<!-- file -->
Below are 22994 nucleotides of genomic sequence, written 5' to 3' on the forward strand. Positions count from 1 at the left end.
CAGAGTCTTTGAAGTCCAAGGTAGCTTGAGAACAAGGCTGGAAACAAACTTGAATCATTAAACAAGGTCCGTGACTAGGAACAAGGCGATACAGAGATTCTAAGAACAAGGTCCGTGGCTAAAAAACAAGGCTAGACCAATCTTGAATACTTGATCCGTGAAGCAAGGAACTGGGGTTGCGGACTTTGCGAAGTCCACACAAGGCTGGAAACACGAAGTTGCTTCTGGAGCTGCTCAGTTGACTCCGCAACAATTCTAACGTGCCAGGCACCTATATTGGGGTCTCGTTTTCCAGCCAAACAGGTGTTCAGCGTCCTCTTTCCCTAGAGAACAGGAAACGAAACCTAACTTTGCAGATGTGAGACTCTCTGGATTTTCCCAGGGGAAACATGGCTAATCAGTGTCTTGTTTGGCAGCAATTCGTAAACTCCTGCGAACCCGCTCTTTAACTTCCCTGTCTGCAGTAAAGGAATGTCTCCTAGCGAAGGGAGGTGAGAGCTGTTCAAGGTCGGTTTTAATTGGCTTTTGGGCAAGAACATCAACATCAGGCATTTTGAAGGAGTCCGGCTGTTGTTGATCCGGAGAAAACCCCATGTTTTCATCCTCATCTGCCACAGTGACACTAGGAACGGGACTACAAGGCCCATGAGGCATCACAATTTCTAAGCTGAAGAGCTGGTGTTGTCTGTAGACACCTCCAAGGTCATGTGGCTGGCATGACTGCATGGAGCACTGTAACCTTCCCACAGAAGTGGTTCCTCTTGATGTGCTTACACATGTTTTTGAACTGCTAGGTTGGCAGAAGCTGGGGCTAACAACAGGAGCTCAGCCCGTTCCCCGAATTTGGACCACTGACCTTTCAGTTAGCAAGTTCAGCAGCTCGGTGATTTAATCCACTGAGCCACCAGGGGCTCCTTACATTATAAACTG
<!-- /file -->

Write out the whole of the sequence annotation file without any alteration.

Below are 22994 nucleotides of genomic sequence, written 5' to 3' on the forward strand. Positions count from 1 at the left end.
CAGAGTCTTTGAAGTCCAAGGTAGCTTGAGAACAAGGCTGGAAACAAACTTGAATCATTAAACAAGGTCCGTGACTAGGAACAAGGCGATACAGAGATTCTAAGAACAAGGTCCGTGGCTAAAAAACAAGGCTAGACCAATCTTGAATACTTGATCCGTGAAGCAAGGAACTGGGGTTGCGGACTTTGCGAAGTCCACACAAGGCTGGAAACACGAAGTTGCTTCTGGAGCTGCTCAGTTGACTCCGCAACAATTCTAACGTGCCAGGCACCTATATTGGGGTCTCGTTTTCCAGCCAAACAGGTGTTCAGCGTCCTCTTTCCCTAGAGAACAGGAAACGAAACCTAACTTTGCAGATGTGAGACTCTCTGGATTTTCCCAGGGGAAACATGGCTAATCAGTGTCTTGTTTGGCAGCAATTCGTAAACTCCTGCGAACCCGCTCTTTAACTTCCCTGTCTGCAGTAAAGGAATGTCTCCTAGCGAAGGGAGGTGAGAGCTGTTCAAGGTCGGTTTTAATTGGCTTTTGGGCAAGAACATCAACATCAGGCATTTTGAAGGAGTCCGGCTGTTGTTGATCCGGAGAAAACCCCATGTTTTCATCCTCATCTGCCACAGTGACACTAGGAACGGGACTACAAGGCCCATGAGGCATCACAATTTCTAAGCTGAAGAGCTGGTGTTGTCTGTAGACACCTCCAAGGTCATGTGGCTGGCATGACTGCATGGAGCACTGTAACCTTCCCACAGAAGTGGTTCCTCTTGATGTGCTTACACATGTTTTTGAACTGCTAGGTTGGCAGAAGCTGGGGCTAACAACAGGAGCTCAGCCCGTTCCCCGAATTTGGACCACTGACCTTTCAGTTAGCAAGTTCAGCAGCTCGGTGATTTAATCCACTGAGCCACCAGGGGCTCCTTACATTATAAACTG